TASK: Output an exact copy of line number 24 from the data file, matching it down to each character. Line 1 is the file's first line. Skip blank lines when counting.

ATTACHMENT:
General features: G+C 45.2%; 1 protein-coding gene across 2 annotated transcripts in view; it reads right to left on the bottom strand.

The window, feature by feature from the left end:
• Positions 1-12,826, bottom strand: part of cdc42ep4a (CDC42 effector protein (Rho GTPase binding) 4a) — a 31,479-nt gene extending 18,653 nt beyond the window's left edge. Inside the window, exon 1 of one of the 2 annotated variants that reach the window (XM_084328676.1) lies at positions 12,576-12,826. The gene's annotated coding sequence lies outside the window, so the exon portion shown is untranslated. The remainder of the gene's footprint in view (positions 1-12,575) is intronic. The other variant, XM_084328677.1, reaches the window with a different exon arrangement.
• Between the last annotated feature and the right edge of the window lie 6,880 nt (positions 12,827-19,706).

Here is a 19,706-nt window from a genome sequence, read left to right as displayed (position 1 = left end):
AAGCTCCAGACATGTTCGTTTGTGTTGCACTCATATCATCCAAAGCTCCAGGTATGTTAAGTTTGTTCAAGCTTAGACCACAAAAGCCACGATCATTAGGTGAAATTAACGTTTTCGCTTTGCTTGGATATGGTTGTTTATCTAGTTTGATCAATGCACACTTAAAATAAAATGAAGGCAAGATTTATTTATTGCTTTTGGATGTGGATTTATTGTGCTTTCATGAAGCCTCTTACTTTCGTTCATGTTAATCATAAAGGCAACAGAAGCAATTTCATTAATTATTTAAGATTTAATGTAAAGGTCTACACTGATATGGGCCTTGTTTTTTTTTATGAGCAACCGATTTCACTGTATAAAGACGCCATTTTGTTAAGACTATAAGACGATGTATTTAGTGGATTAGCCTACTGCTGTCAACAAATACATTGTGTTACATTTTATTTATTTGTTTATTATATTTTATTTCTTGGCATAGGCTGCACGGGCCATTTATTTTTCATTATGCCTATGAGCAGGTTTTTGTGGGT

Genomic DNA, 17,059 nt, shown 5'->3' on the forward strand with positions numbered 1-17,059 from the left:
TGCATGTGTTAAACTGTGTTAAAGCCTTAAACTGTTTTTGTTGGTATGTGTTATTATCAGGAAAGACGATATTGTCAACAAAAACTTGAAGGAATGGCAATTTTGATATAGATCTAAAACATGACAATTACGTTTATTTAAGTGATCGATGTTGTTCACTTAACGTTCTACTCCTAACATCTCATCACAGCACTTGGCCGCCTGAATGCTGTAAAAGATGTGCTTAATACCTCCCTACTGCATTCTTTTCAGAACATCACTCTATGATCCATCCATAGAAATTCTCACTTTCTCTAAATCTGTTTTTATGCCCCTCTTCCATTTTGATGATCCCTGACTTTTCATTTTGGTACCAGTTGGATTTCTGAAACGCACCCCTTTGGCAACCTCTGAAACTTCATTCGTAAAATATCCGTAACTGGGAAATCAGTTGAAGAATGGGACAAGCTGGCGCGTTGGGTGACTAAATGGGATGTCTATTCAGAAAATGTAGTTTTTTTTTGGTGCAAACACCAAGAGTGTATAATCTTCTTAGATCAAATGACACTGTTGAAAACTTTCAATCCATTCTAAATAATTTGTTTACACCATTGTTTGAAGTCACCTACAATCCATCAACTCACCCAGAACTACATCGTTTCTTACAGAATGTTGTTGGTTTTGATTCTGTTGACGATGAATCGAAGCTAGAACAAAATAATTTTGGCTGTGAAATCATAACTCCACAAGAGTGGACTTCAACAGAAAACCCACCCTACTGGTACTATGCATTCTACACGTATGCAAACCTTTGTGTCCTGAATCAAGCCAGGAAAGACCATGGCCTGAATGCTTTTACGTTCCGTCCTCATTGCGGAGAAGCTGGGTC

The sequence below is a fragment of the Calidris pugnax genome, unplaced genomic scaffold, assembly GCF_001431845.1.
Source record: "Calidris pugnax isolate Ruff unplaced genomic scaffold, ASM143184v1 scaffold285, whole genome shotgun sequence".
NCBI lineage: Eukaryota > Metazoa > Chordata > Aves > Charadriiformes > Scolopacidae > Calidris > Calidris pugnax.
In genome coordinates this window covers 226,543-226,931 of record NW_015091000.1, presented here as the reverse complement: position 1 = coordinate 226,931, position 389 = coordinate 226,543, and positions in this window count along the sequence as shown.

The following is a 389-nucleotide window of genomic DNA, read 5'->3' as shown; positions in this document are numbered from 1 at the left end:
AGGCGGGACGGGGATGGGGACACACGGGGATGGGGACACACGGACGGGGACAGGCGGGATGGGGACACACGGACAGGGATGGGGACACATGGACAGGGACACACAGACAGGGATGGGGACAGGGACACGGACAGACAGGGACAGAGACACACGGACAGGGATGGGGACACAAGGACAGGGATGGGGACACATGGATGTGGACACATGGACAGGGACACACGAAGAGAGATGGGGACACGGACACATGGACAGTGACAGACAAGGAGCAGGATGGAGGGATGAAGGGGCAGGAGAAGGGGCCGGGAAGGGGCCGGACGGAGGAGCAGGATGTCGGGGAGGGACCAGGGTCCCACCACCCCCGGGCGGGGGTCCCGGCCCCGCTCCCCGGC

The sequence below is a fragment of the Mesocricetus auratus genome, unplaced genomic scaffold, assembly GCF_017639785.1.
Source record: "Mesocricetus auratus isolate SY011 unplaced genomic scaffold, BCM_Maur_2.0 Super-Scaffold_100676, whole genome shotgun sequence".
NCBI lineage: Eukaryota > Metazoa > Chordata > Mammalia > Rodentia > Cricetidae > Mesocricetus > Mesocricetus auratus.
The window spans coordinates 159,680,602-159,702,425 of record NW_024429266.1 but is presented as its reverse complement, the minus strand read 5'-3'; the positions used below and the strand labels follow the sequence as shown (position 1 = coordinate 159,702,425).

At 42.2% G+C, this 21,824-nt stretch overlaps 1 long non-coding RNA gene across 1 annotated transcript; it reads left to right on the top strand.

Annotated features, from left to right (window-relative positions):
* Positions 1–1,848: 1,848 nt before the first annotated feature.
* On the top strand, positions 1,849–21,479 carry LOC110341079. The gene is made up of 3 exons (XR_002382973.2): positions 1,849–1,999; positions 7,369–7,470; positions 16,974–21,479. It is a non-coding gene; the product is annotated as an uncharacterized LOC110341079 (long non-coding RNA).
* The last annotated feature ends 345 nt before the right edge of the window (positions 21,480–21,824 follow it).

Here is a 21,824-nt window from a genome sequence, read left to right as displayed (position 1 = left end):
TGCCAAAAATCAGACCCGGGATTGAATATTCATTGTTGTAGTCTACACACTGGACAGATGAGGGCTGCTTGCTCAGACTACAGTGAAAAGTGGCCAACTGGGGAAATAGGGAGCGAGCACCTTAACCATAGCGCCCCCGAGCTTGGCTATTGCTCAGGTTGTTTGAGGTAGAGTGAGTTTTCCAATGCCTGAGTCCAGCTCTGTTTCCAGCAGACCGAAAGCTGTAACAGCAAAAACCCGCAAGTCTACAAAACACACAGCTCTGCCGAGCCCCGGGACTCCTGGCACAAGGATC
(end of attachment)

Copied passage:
Here is a 21,824-nt window from a genome sequence, read left to right as displayed (position 1 = left end):